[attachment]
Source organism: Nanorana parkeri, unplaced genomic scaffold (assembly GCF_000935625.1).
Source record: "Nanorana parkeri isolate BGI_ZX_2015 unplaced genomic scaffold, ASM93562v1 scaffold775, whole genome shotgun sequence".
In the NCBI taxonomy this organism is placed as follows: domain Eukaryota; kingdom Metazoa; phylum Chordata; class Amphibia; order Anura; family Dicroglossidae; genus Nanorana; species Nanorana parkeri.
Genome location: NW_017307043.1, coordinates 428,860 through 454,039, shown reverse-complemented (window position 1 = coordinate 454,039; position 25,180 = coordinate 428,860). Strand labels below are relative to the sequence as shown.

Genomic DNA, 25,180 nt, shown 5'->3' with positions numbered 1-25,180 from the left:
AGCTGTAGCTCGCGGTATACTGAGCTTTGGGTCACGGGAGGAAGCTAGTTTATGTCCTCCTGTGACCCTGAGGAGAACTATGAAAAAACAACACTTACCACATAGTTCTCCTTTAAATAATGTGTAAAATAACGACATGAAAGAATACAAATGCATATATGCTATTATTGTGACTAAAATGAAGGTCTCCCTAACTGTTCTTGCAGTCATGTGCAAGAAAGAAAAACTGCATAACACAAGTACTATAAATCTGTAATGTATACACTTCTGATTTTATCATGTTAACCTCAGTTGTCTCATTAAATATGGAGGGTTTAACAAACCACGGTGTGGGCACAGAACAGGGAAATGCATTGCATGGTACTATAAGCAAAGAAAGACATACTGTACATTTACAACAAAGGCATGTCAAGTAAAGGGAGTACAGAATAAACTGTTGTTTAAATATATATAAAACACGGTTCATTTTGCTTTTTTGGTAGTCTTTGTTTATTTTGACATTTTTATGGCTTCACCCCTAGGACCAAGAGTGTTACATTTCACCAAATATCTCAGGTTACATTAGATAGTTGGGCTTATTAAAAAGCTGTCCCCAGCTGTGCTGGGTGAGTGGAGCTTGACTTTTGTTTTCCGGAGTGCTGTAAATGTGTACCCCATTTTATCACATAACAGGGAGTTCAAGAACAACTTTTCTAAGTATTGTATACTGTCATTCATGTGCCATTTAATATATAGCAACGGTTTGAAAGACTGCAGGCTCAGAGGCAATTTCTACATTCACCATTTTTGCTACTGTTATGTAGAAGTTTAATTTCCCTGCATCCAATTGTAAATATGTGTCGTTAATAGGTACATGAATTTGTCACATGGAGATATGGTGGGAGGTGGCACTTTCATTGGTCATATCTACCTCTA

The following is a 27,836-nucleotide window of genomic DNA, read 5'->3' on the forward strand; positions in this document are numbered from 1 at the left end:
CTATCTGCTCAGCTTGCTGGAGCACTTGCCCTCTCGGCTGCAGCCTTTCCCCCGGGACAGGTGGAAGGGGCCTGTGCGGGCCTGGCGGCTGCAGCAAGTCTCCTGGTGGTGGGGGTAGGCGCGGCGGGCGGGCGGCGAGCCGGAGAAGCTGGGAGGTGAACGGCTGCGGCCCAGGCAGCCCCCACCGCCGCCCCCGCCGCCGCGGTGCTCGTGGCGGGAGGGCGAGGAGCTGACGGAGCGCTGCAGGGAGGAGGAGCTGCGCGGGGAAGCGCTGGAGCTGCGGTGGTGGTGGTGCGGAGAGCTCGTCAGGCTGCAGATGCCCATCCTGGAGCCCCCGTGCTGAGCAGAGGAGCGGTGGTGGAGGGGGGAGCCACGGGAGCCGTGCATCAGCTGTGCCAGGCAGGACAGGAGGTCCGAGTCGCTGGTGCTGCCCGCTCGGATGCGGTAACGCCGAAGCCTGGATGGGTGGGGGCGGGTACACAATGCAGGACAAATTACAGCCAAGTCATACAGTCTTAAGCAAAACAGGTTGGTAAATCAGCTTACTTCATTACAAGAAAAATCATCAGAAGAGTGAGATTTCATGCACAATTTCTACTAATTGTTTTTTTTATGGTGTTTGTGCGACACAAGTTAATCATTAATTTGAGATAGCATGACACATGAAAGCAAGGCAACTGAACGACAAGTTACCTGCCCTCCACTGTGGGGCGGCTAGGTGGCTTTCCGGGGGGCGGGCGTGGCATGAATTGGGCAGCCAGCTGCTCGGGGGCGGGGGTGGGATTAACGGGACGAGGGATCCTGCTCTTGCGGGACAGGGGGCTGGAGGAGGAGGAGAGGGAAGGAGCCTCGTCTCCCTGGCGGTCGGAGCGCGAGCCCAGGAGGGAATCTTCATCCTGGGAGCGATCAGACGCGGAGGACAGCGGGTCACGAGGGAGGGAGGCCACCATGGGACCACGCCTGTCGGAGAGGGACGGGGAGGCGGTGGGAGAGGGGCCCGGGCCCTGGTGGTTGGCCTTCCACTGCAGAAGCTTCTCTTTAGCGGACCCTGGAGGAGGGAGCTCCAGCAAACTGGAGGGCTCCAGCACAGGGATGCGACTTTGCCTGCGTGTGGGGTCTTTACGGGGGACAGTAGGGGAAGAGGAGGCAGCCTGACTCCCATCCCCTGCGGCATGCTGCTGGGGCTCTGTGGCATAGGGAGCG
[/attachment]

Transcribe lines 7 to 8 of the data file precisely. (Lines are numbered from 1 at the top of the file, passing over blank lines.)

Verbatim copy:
The following is a 27,836-nucleotide window of genomic DNA, read 5'->3' on the forward strand; positions in this document are numbered from 1 at the left end:
CTATCTGCTCAGCTTGCTGGAGCACTTGCCCTCTCGGCTGCAGCCTTTCCCCCGGGACAGGTGGAAGGGGCCTGTGCGGGCCTGGCGGCTGCAGCAAGTCTCCTGGTGGTGGGGGTAGGCGCGGCGGGCGGGCGGCGAGCCGGAGAAGCTGGGAGGTGAACGGCTGCGGCCCAGGCAGCCCCCACCGCCGCCCCCGCCGCCGCGGTGCTCGTGGCGGGAGGGCGAGGAGCTGACGGAGCGCTGCAGGGAGGAGGAGCTGCGCGGGGAAGCGCTGGAGCTGCGGTGGTGGTGGTGCGGAGAGCTCGTCAGGCTGCAGATGCCCATCCTGGAGCCCCCGTGCTGAGCAGAGGAGCGGTGGTGGAGGGGGGAGCCACGGGAGCCGTGCATCAGCTGTGCCAGGCAGGACAGGAGGTCCGAGTCGCTGGTGCTGCCCGCTCGGATGCGGTAACGCCGAAGCCTGGATGGGTGGGGGCGGGTACACAATGCAGGACAAATTACAGCCAAGTCATACAGTCTTAAGCAAAACAGGTTGGTAAATCAGCTTACTTCATTACAAGAAAAATCATCAGAAGAGTGAGATTTCATGCACAATTTCTACTAATTGTTTTTTTTATGGTGTTTGTGCGACACAAGTTAATCATTAATTTGAGATAGCATGACACATGAAAGCAAGGCAACTGAACGACAAGTTACCTGCCCTCCACTGTGGGGCGGCTAGGTGGCTTTCCGGGGGGCGGGCGTGGCATGAATTGGGCAGCCAGCTGCTCGGGGGCGGGGGTGGGATTAACGGGACGAGGGATCCTGCTCTTGCGGGACAGGGGGCTGGAGGAGGAGGAGAGGGAAGGAGCCTCGTCTCCCTGGCGGTCGGAGCGCGAGCCCAGGAGGGAATCTTCATCCTGGGAGCGATCAGACGCGGAGGACAGCGGGTCACGAGGGAGGGAGGCCACCATGGGACCACGCCTGTCGGAGAGGGACGGGGAGGCGGTGGGAGAGGGGCCCGGGCCCTGGTGGTTGGCCTTCCACTGCAGAAGCTTCTCTTTAGCGGACCCTGGAGGAGGGAGCTCCAGCAAACTGGAGGGCTCCAGCACAGGGATGCGACTTTGCCTGCGTGTGGGGTCTTTACGGGGGACAGTAGGGGAAGAGGAGGCAGCCTGACTCCCATCCCCTGCGGCATGCTGCTGGGGCTCTGTGGCATAGGGAGCG